The joint initiative was launched in 2019 – and The Newcastle Herald secured funding for their investigations by winning the Chris Watson Award for Outstanding Regional Newspaper Journalism at the 8th Annual NRMA Kennedy Awards for Excellence in Journalism.
The Kennedy Foundation congratulates Newcastle Herald editor Heath Harrison and his talented team for their “Your Right to Know” campaign.
Kennedy Foundation again hosts the
S.D. Harvey Short Crime Story Award
The Kennedy Foundation applauds the Judith Neilsen Institute for incredible support in tough times.
Click logo for announcement
THE MEDIA’S CELEBRATED NIGHT OF NIGHTS
8th NRMA Kennedy Awards – Winners
2019 KENNEDY PRIZE WINNER ANNE CONNOLLY
Home of the Kennedy Awards The Australian Turf Club wins major hospitality award after entering our Royal Randwick gala
LEGENDS AND THEIR LEGACIES
“It is a sad, sad day when we lose one of our own too early. So it is with Les Kennedy … legendary crime reporter Les leaves a legacy of great public service. He told our readers what was really going on.”
Greg Hywood, Fairfax CEO, August 10, 2011
“Les Kennedy’s journalistic legacy is right up there with some of the great names of Sydney crime reporting who worked in bygone eras. He was up there with the best and will be sorely missed.”
John Hartigan, News Ltd CEO, August 10, 2011
THE STORY OF THE KENNEDY AWARDS
On Friday, August 10, 2012, NSW’s finest journalists gathered to celebrate the memories of six industry legends and their legacies.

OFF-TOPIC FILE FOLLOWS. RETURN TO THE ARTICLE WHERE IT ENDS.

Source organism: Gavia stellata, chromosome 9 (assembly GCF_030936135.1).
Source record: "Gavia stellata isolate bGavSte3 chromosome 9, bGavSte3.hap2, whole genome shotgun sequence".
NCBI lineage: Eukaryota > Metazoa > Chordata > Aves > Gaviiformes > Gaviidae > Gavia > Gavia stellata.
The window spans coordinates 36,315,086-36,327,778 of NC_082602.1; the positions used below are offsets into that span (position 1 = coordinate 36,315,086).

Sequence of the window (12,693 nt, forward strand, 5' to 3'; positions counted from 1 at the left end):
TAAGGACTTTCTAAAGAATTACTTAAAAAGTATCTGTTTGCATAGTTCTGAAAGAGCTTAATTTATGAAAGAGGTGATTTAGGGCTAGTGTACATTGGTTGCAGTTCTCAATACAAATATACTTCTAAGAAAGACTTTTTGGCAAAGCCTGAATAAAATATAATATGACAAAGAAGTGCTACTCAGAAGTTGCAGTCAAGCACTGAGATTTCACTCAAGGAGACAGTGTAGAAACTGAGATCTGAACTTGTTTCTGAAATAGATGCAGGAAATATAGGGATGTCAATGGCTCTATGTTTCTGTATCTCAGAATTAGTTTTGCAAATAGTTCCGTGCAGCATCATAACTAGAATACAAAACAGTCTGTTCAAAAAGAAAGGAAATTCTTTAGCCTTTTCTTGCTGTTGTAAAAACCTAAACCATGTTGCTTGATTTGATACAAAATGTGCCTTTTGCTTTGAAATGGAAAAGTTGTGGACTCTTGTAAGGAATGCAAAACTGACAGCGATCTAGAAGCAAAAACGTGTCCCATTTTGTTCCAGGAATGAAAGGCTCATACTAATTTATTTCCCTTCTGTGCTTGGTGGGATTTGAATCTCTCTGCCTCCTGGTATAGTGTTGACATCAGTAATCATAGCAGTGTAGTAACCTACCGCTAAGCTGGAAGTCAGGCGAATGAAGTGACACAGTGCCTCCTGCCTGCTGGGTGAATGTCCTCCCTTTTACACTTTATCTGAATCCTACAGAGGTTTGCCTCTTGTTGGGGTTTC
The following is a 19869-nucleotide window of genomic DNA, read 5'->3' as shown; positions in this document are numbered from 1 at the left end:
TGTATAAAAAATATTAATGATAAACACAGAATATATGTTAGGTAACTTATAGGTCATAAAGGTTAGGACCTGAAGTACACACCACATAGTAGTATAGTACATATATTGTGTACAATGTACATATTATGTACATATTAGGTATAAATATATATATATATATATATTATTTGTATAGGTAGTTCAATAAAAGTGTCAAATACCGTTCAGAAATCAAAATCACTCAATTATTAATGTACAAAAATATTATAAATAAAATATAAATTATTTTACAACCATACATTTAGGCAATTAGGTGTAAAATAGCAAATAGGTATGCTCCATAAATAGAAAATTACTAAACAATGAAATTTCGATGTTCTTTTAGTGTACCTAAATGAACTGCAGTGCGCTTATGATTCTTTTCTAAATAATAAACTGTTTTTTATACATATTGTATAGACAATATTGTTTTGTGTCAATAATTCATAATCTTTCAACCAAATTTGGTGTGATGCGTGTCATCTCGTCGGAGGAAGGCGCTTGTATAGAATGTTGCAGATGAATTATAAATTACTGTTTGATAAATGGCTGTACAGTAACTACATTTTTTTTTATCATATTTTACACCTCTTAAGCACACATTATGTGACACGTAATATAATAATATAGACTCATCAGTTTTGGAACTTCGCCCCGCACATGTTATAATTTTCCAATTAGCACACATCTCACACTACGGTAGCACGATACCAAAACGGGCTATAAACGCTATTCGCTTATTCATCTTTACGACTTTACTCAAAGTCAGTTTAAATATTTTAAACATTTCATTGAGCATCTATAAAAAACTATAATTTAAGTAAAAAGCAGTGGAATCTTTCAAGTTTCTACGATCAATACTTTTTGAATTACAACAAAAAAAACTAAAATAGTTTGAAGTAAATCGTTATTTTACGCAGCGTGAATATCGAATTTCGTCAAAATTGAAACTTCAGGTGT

Les Kennedy, Cliff Neville, Sean Flannery, Paul Lockyer, Peter Ruehl and Gary Ticehurst were all masters of their craft – dedicated, passionate professionals who entertained, enlightened, and informed millions of Australians over the past five decades.
The idea for these awards was hatched in a pub when Les’ close friends combined with his former editors, friends and family in February 2012. They had a plan to preserve Les Kennedy’s memory in something far more profound than the beer-soaked sentiment of bar banter.
They realised that unlike the other states and territories New South Wales did not properly recognise journalists doing battle in one of the world’s most competitive news markets.
The committee aimed to launch the Kennedy Awards on Friday August 10, 2012, the first anniversary of Les Kennedy’s death at the age of 53. It was a tough deadline, not just because of the logistics, sponsors and media support that needed addressing and securing. This was to be a very emotional journey.
There was no looking back after the Premier agreed to present the Kennedy Award for NSW Journalist of the Year. From that point the doors flew open in a remarkably enthusiastic and passionate response from sponsors and hundreds of other colleagues.
On August 10, 2011, more than 250 people gathered at the Kauri Foreshore Hotel in Glebe to farewell the legend who was the inimitable, irrepressible Les Kennedy.
It was to be a last goodbye to Les, but he had died just eight hours earlier. And so it became an extraordinary celebration of a life lived large by one of the true characters in Australian journalism.
At Les’ impromptu wake, chain-smoking tabloid warriors rubbed shoulders with the corduroy of broadsheet aficionados, senior cops clinked glasses with lawyers and barristers representing the underworld and many young journalists — mentored by Les – were there, trying to get a firm grip on batons he had passed-on to each and every one of them, and not one schooner hit the floor! Along with the amber fluid flowed myriad tributes. Les’ farewell was a truly remarkable gathering – and the inspiration for what happened exactly 12 months later.
As word of the awards spread, close friends and colleagues of five other legends lost in the last year suggested they be honoured in this celebration of quality NSW journalism.
Veteran television producer and newspaperman Cliff Neville is remembered in the Most Outstanding Team Player Award named in his honour. It’s finally time to sing the praises of this unsung hero and magnificent team player who was the glue that held Sixty Minutes together